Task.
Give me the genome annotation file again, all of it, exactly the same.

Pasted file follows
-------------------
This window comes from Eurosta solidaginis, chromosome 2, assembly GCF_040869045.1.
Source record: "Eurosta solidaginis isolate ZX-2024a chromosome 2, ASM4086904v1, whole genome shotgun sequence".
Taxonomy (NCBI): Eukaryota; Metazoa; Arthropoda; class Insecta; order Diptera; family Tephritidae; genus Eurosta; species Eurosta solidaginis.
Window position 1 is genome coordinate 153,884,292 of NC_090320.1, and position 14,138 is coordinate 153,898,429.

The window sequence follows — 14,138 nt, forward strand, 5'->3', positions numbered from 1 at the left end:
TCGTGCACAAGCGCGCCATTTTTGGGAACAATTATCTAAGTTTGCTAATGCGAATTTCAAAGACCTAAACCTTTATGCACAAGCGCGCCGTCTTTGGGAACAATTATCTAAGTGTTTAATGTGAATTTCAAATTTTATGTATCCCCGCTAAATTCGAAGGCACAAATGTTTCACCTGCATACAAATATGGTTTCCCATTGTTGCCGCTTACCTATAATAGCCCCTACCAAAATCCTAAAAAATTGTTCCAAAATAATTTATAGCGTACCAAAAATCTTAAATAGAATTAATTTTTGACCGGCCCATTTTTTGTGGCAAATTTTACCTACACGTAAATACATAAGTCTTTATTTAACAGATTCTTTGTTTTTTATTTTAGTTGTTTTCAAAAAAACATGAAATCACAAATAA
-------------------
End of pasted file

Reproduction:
This window comes from Eurosta solidaginis, chromosome 2, assembly GCF_040869045.1.
Source record: "Eurosta solidaginis isolate ZX-2024a chromosome 2, ASM4086904v1, whole genome shotgun sequence".
Taxonomy (NCBI): Eukaryota; Metazoa; Arthropoda; class Insecta; order Diptera; family Tephritidae; genus Eurosta; species Eurosta solidaginis.
Window position 1 is genome coordinate 153,884,292 of NC_090320.1, and position 14,138 is coordinate 153,898,429.

The window sequence follows — 14,138 nt, forward strand, 5'->3', positions numbered from 1 at the left end:
TCGTGCACAAGCGCGCCATTTTTGGGAACAATTATCTAAGTTTGCTAATGCGAATTTCAAAGACCTAAACCTTTATGCACAAGCGCGCCGTCTTTGGGAACAATTATCTAAGTGTTTAATGTGAATTTCAAATTTTATGTATCCCCGCTAAATTCGAAGGCACAAATGTTTCACCTGCATACAAATATGGTTTCCCATTGTTGCCGCTTACCTATAATAGCCCCTACCAAAATCCTAAAAAATTGTTCCAAAATAATTTATAGCGTACCAAAAATCTTAAATAGAATTAATTTTTGACCGGCCCATTTTTTGTGGCAAATTTTACCTACACGTAAATACATAAGTCTTTATTTAACAGATTCTTTGTTTTTTATTTTAGTTGTTTTCAAAAAAACATGAAATCACAAATAA